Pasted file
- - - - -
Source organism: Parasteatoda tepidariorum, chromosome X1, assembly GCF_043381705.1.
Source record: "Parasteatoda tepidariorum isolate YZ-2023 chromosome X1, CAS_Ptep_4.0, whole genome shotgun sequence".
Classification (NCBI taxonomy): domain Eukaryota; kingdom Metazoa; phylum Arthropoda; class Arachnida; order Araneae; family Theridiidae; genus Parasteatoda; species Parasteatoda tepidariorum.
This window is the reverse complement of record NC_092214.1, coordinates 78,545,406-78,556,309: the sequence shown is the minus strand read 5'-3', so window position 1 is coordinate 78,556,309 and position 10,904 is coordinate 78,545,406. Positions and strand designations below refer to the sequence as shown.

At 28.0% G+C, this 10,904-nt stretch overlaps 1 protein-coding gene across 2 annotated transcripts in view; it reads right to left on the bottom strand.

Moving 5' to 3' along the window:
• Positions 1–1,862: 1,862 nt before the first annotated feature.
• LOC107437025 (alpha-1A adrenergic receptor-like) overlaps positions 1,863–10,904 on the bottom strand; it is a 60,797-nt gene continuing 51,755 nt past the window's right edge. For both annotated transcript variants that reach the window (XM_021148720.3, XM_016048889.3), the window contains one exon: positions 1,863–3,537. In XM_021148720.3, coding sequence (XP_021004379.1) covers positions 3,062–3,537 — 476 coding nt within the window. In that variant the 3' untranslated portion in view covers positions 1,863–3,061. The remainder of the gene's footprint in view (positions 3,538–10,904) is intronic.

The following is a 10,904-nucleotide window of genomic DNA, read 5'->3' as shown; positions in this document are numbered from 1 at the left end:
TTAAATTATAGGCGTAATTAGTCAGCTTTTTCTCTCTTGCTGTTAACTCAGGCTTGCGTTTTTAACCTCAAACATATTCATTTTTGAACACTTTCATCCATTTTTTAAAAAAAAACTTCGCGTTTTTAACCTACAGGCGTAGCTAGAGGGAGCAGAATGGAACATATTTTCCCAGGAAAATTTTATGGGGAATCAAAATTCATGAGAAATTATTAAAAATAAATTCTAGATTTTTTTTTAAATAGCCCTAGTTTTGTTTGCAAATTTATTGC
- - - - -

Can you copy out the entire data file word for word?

Source organism: Parasteatoda tepidariorum, chromosome X1, assembly GCF_043381705.1.
Source record: "Parasteatoda tepidariorum isolate YZ-2023 chromosome X1, CAS_Ptep_4.0, whole genome shotgun sequence".
Classification (NCBI taxonomy): domain Eukaryota; kingdom Metazoa; phylum Arthropoda; class Arachnida; order Araneae; family Theridiidae; genus Parasteatoda; species Parasteatoda tepidariorum.
This window is the reverse complement of record NC_092214.1, coordinates 78,545,406-78,556,309: the sequence shown is the minus strand read 5'-3', so window position 1 is coordinate 78,556,309 and position 10,904 is coordinate 78,545,406. Positions and strand designations below refer to the sequence as shown.

At 28.0% G+C, this 10,904-nt stretch overlaps 1 protein-coding gene across 2 annotated transcripts in view; it reads right to left on the bottom strand.

Moving 5' to 3' along the window:
• Positions 1–1,862: 1,862 nt before the first annotated feature.
• LOC107437025 (alpha-1A adrenergic receptor-like) overlaps positions 1,863–10,904 on the bottom strand; it is a 60,797-nt gene continuing 51,755 nt past the window's right edge. For both annotated transcript variants that reach the window (XM_021148720.3, XM_016048889.3), the window contains one exon: positions 1,863–3,537. In XM_021148720.3, coding sequence (XP_021004379.1) covers positions 3,062–3,537 — 476 coding nt within the window. In that variant the 3' untranslated portion in view covers positions 1,863–3,061. The remainder of the gene's footprint in view (positions 3,538–10,904) is intronic.

The following is a 10,904-nucleotide window of genomic DNA, read 5'->3' as shown; positions in this document are numbered from 1 at the left end:
TTAAATTATAGGCGTAATTAGTCAGCTTTTTCTCTCTTGCTGTTAACTCAGGCTTGCGTTTTTAACCTCAAACATATTCATTTTTGAACACTTTCATCCATTTTTTAAAAAAAAACTTCGCGTTTTTAACCTACAGGCGTAGCTAGAGGGAGCAGAATGGAACATATTTTCCCAGGAAAATTTTATGGGGAATCAAAATTCATGAGAAATTATTAAAAATAAATTCTAGATTTTTTTTTAAATAGCCCTAGTTTTGTTTGCAAATTTATTGC